Design Inspiration: Urban Brazilian Birds

About a year ago, I read about some Brazilian birds.  Regular birds.  Birds hanging out on telephone wires, as birds will do.  A composer, Jarbas Agnelli, saw the photo in a newspaper and decided to see what tune the birds made.  I like that- have you ever looked up at a similar sight and wondered the same?

Agnelli sent the tune to the photographer, Paulo Pinto, who gave him the uncropped photo to work with and helped the tune go viral.

I like this song, and I can’t get it out of my head even a year later.  (Not that I want to!)  Sometimes it makes me smile, sometimes I feel unaccountably sad while listening.  Mostly I love the fact that this recording captures a fleeting speck of someone’s day and renders it into an enchanting sound.  It’s easy to overlook secret, small and lovely things, like birds arranged to make a tune.

I wanted to paint a version of this photo, but that felt like “copying.”  For a while, I toyed with the idea of an art quilt, but once I completed the drawings and some of the templates, I decided against it.  Months later, I was playing with Seamless Studio and decided to make some Birds on the Wires fabric through Spoonflower.

Seamless Studio has its limitations, so I didn’t replicate all of the birds- just 13 of them.  I built them from circles, triangles, and even forks to make their little legs.  As much as possible, my birds resemble the ones from the photograph.

(Click the banner to visit my Spoonflower shop, now with the welcome mat rolled out.)

Once I started with the birds, I played with a few other black and white designs. (Fish Kiss dress coming soon!)  I have a few ideas in the works for a “dressmaker’s range” of fabrics.  Quality quilting fabrics are designed in easy-to-mix ranges; I want to make ranges for dressmakers.  For now, I’m just playing with blacks and whites but I have some designs in the works for cool and warm skin tones, to help take some of the guesswork out of wardrobe sewing.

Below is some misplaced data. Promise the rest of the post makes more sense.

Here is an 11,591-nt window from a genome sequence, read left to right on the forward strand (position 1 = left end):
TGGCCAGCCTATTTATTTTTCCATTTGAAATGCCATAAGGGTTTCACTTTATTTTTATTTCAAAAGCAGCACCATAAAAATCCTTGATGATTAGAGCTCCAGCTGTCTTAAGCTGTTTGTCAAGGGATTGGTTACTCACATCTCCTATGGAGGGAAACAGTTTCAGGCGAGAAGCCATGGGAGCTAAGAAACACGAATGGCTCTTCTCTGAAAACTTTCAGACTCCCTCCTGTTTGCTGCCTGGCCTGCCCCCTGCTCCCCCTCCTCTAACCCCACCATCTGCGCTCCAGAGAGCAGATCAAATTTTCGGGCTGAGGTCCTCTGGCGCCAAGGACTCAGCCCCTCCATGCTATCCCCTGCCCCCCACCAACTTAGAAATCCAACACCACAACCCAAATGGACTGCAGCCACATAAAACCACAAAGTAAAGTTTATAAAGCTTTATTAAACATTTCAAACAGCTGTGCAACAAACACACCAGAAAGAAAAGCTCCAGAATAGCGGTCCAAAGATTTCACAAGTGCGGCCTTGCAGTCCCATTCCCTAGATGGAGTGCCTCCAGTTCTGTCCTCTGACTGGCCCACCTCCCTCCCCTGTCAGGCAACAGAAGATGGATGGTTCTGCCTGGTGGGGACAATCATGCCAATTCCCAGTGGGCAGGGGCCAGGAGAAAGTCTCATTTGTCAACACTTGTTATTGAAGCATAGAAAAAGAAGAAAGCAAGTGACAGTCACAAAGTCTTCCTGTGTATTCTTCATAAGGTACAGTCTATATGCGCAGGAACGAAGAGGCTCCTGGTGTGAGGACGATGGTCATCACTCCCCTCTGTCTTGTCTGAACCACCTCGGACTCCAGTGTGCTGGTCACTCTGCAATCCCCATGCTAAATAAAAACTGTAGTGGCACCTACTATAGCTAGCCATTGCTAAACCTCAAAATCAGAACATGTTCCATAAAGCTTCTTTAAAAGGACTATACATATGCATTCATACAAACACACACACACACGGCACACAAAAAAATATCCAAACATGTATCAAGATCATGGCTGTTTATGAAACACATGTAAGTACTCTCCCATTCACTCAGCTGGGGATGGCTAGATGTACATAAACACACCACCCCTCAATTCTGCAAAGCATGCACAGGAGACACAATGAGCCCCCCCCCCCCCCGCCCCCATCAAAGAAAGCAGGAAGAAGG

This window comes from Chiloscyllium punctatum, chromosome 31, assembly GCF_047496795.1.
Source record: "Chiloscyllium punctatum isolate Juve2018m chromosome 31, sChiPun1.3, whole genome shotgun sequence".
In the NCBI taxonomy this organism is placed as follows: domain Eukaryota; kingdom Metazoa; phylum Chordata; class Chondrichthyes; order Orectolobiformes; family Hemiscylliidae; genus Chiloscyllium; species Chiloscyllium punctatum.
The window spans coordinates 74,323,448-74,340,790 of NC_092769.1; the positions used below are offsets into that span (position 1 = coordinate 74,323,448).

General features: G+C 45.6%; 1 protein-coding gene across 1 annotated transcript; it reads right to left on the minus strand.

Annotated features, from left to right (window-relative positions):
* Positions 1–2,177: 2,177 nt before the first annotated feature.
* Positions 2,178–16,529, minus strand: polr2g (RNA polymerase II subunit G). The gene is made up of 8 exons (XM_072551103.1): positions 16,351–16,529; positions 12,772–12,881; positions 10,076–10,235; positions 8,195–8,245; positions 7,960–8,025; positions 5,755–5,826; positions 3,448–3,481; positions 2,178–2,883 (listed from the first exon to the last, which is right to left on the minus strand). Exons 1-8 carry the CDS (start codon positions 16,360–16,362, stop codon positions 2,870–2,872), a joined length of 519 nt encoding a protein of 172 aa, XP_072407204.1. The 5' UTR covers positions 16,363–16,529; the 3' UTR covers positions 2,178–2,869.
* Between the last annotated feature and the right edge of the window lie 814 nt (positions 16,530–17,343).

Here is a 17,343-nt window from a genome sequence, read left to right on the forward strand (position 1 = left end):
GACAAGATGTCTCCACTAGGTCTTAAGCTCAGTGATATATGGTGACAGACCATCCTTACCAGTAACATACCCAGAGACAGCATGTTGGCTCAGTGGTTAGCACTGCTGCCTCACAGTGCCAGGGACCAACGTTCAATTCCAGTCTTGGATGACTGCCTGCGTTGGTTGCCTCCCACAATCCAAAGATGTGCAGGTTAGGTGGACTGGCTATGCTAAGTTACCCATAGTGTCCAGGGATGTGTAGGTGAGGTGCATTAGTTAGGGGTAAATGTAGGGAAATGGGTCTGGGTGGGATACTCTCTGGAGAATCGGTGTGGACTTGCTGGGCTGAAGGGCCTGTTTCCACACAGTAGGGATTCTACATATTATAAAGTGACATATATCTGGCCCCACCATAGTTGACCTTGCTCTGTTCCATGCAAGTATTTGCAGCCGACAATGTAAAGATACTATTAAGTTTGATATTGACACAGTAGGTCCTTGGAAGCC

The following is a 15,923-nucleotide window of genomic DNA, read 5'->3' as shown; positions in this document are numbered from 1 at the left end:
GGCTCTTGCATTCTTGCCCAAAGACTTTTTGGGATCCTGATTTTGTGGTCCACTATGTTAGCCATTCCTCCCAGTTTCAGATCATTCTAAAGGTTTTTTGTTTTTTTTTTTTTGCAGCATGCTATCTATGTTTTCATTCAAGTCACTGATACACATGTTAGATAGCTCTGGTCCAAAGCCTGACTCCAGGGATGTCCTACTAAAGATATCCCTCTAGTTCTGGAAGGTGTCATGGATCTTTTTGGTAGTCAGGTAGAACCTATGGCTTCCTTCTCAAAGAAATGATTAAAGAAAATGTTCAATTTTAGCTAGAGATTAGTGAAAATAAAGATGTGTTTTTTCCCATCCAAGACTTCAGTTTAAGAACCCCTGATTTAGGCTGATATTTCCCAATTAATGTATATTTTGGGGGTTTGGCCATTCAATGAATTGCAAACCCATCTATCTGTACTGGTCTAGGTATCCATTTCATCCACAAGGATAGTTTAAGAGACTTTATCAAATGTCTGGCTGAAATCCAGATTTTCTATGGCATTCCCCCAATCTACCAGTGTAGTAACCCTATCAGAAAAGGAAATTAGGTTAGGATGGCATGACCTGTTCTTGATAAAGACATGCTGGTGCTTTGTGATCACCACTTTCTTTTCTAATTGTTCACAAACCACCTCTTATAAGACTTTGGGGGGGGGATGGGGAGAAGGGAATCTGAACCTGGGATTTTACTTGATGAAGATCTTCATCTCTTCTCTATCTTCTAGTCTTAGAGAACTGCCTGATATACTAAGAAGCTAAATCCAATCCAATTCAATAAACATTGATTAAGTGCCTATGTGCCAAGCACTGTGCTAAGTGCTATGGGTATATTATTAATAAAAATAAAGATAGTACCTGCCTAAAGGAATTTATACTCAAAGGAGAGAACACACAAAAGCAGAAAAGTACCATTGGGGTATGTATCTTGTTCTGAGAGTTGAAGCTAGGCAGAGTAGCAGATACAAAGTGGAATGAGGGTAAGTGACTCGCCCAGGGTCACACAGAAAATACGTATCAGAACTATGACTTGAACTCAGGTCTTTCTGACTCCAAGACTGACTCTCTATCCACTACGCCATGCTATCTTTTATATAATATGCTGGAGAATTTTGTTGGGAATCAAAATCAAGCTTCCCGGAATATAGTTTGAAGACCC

Do you use Spoonflower fabrics?  Have you heard the Birds on the Wires music before?  What do you think of “coloring” coded fabric ranges for clothes?  What do you look for in a patterned fabric?

(Many apologies for the slow-down on pattern uploading.  Thank you so much for your kind words and support for this project, it means a LOT to me!  I suppose Christmas time was a bad time for me to choose to focus more strongly on my blog, silly me!  But the shopping is done now, and the pretty Christmas cookies, so I can “catch up” tomorrow!)


  1. No I hadn’t heard of the birds on a wire music before. It’s beautiful, sort of oriental. Great idea to make it into a material too.

  2. I never got round to posting on your last post – but I meant to say how cool the fabric is and how I love the sleeve with black binding. You are so creative, and now I read that you are going to extend that creativity and I can only applaud.

  3. Pingback: Design Inspiration: Urban Brazilian Birds | urban ecological design |

  4. It’s so lovely! This gorgeous top is not a t shirt, Steph, that’s like saying that a pair of Jimmy Choos is a pair of thongs! :) Fab fabric too!

  5. I really like the idea of doing fabrics for warm and cool skin tones. I just recently realised that the reason I never wear a couple of things I made is this problem.

    • Ooooh yeah… I remember lavishing hours upon hours of time making a skirt from a 40’s pattern in organic cotton, so pleased with the construction… And I almost never wore them. I can’t wear brown or anything that goes with brown… ;)

  6. Pingback: Organic Cotton- Because It Feels Divine « 3 Hours Past the Edge of the World

  7. This is amazing, thanks for posting it. I was just talking to someone who is making a documentary about steel drummers in Tridad, and apparently they would use a spider web to plot out where the different musical tones would fall on the drum. Nature is making music all around us, we just have to be crafty enough to notice.

      • Darn I dont. :( This was at a party after a couple of rum and eggnoggs and I am afraid the details are fairly hazy. The documentary is about the history of steel drums, and while that is pretty interesting I thought he was kind of burying the lead on the spider web thing.

        Also, I loooove your birds on a wire fabric. I have been skulking around spoonflower for years, and your fabric may finally be the one.

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